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Posts Tagged ‘Girls Like Us

Girls Like Us by Gail Giles is a sympathetic and unflinching novel about two cognitively-challenged young women. Their developing friendship is what most struck a chord with me. The violence perpetrated against them isn’t sensationalized, but rather felt realistic and true to the theme that life can be cruel. Winner of the Family Schneider Award, Girls Like Us is an absorbing and powerful story about voices often not heard in literature.

Told in alternating viewpoints, each chapter reveals the perspective of the two girls on the situations unfolding them. At first, Biddy and Quincey seem to have little in common except that they’re both graduates of their high school’s special education program. Biddy is white and is always shyly hiding behind her fat exterior. Kind-hearted and sensitive, she also remains scared to step out her front door, especially when men are around. In contrast, Quincey is mixed race and always has her defenses up. She also bluntly express what’s on her mind and faces the world with her fists up. When the two are assigned to live together, with Biddy serving as housekeeper to an elderly lady and Quincey working at a local grocery store, slowly everything changes.

Initially, their perspectives are totally antithetical. Take for example how they view their living arrangements. Biddy views Miss Lizzy’s house as something that came out of a storybook. She feels like a princess going up into a castle. She’s also excited to finally have her own room. In contrast, Quincey describes the house as being about “as big as a hummingbird’s nest” with only a shower instead of a tub. She decides though to make the best of the situation, as long as “that stick of an ole woman be leavin’ me alone.” A pivotal moment happens when Quiney learns that Biddy can’t cook. She convinces Biddy to let her cook and then to hide the truth except, when Biddy actually has to deliver her first meal, Biddy can’t bear to start the relationship of with a life. Quincey thinks this confession will get them fired, but instead earns them praise for being able to work together.

Many other relationship-changing events happen, but the one that binds them together is the rape of Quincey by a co-worker. All along Biddy has been slowly coming out of her shell. The arrival of Stephen, the son of a friend of the family, forces Biddy to rethink her fear of the men. The need to buy dry corn for a mother and her ducklings drives her out of the house and into town. All along Quincey has also been opening herself up to friendship. She buys night lights to help Biddy sleep without nightmares. She also invests in a television for the girls, because Biddy will like the cartoons and maybe learn a few more songs. Then comes the evening when Quincey doesn’t return at a normal hour from her job, Biddy wanders the streets looking for her, and the girls end up bringing comfort to one another with revelations of what happened in their most horrendous experiences.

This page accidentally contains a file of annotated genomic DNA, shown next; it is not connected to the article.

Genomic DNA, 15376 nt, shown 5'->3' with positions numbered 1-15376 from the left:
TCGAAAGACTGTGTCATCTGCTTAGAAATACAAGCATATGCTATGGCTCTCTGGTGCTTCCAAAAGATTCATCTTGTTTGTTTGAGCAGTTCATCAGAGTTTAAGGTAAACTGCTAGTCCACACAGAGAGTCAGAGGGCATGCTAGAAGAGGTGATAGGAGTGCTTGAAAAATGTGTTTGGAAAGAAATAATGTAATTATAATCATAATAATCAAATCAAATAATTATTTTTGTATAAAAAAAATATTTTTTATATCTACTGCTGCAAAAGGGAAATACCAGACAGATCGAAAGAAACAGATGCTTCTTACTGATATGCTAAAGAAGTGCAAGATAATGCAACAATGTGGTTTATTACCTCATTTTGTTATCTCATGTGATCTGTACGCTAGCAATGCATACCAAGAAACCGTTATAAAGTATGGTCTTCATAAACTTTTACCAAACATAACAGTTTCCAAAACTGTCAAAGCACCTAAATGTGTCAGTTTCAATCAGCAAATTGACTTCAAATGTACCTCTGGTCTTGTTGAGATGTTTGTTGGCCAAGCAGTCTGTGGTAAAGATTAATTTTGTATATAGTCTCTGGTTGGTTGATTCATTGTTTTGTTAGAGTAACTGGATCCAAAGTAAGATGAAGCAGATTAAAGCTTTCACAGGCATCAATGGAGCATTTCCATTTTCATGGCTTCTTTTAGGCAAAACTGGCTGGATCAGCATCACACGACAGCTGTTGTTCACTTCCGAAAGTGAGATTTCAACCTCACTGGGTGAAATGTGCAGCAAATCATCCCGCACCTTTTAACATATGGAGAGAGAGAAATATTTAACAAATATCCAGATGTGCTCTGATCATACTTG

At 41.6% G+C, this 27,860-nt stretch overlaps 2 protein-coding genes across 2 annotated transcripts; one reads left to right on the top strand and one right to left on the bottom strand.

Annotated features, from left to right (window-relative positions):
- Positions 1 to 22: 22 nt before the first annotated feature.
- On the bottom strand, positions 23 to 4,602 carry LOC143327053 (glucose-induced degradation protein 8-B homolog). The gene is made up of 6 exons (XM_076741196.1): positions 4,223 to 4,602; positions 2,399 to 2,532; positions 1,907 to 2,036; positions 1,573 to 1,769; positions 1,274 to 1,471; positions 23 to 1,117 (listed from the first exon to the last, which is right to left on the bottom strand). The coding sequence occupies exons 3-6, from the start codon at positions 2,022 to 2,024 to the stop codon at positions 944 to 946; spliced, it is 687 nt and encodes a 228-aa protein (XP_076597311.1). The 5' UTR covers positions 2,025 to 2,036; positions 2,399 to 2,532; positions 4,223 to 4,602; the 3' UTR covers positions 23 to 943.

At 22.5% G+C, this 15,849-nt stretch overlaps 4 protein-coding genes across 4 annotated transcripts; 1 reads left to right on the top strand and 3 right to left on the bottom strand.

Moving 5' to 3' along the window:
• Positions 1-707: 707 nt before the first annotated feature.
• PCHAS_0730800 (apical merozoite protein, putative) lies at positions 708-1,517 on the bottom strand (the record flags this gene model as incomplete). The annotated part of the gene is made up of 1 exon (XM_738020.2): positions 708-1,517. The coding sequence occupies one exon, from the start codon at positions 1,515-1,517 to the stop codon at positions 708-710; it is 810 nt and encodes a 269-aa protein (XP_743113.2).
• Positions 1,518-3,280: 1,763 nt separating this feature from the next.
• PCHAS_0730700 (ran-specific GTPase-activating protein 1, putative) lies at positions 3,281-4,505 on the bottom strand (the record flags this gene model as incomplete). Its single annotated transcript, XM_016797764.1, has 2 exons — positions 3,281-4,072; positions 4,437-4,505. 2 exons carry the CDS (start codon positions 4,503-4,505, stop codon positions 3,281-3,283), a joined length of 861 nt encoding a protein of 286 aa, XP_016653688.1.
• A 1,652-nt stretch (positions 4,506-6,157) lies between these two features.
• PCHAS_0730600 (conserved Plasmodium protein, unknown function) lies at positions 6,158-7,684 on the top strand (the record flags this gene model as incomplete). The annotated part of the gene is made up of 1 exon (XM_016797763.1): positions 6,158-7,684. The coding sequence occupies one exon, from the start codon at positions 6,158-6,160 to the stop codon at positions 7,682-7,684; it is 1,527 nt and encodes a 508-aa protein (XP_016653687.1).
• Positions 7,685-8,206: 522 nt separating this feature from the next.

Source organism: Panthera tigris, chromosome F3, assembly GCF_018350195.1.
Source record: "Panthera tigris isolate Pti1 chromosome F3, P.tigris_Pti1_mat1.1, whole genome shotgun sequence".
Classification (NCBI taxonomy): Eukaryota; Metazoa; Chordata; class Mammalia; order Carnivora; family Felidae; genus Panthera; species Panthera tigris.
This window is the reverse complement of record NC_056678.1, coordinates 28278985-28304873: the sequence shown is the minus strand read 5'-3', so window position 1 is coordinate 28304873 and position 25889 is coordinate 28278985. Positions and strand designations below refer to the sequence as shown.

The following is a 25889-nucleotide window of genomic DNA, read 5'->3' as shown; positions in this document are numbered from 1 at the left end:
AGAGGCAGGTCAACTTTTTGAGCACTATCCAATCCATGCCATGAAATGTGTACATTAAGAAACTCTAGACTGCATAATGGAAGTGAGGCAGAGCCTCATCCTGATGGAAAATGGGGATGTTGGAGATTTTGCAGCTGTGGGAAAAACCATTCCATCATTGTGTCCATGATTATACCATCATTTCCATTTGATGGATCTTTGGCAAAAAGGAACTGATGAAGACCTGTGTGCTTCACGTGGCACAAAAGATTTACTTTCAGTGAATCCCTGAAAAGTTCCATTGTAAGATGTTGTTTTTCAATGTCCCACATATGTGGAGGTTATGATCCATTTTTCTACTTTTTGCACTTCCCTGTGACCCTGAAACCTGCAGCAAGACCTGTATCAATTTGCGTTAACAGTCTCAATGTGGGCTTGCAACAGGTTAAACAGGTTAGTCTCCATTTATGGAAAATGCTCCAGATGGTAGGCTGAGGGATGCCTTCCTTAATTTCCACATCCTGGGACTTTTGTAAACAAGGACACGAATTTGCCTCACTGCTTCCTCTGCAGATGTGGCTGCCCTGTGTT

Giles took ten years to flesh out Girls Like Us. She drew on her experiences as a special education teacher to write the story of Biddy and Quincey. In my interview with her and elsewhere, Giles states, “I just flatly believed those girls voices needed to be heard.” The result is a hard-hitting and unique story.

My rating? Bag it: Carry it with you. Make it a top priority to read.

How would you rate this book?

GailGilesGail Giles wrote Girls in Us in part to give a voice to her former special education students. When she taught remedial readers, she learned that one reason they didn’t like to read was that the books didn’t connect with their lives. Giles also thought having all the books out there always offering hope was doing a disservice to teens. “The last thing to develop in a person’s brain is the sense of consequence, but the legal system decides someone’s not old enough to make a good decision about driving, getting married, buying alcohol or joining the military until 18 or 20 but we can put them in jail forever at 12.” Giles wanted to write stories that shows that sometimes it can’t be fixed and that reality is harsh. Her unconventional endings are because she wants readers to think and talk about them, not just easily dismiss and forget about them.